Most of my reading in the past month has been in philosophy, pleasant in its way, but since some of the books were rather difficult I decided to switch gears for a moment to catch my breath before beginning the last few on my list. So I am re-reading Mykhalo Osadchy's CATARACT. It is the account of his arrest, trial and imprisonment for the crime of reading an article written in his native tongue of Ukranian. The "internationalist" policy at the time required those in all Soviet lands to use Russian.
Despite the horror of the situation, his account so wonderfully mocks the mediocrity of a system that imprisons poets that the whole tenor of the book is uplifting rather than depressing. One comes away outraged at the powers, but thoroughly encouraged by the persistence of beauty even in brutality and squalor and rotten cabbage soup.
In the following episode he relates the reaction of the Jewish/Russian poet Yuli Daniel to a vicious mauling by a group of guards.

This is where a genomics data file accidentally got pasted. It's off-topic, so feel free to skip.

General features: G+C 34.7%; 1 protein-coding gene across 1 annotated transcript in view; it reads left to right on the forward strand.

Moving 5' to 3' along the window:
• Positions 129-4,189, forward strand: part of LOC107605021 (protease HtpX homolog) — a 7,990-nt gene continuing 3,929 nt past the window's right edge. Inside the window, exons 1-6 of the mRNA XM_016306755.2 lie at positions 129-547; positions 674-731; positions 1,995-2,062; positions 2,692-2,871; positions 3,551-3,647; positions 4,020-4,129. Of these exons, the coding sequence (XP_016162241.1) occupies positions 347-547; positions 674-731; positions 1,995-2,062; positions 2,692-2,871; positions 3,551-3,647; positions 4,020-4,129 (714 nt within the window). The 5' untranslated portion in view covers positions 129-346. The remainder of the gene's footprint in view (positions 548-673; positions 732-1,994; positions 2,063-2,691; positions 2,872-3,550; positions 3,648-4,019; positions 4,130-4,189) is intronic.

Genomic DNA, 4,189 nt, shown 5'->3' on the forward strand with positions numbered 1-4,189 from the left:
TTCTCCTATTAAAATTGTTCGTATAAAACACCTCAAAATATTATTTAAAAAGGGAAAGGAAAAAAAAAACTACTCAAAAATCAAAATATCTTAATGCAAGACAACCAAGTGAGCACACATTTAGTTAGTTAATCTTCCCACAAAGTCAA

"They're afraid I'll complain and they'll get hell. They think I'll complain." Daniel is cradling his injured hand on his breast. "Those cowards are afraid. They couldn't control the animal that's inside them. It would be ridiculous to go and complain. I have suffered, but I will bear my pain alone. I don't want to lessen it with a pitiful gesture of revenge. The pain will go away the way your love for a woman goes away when you find her in bed with another man. I need this pain as much as I need those odd zeks [prisoners] who ask me to recite poetry and who doze off when I begin to read. Laughter in paradise. I'll be free someday, and I don't want to come out empty-handed. I'd rather be carrying two bucketfuls of experience when I meet people."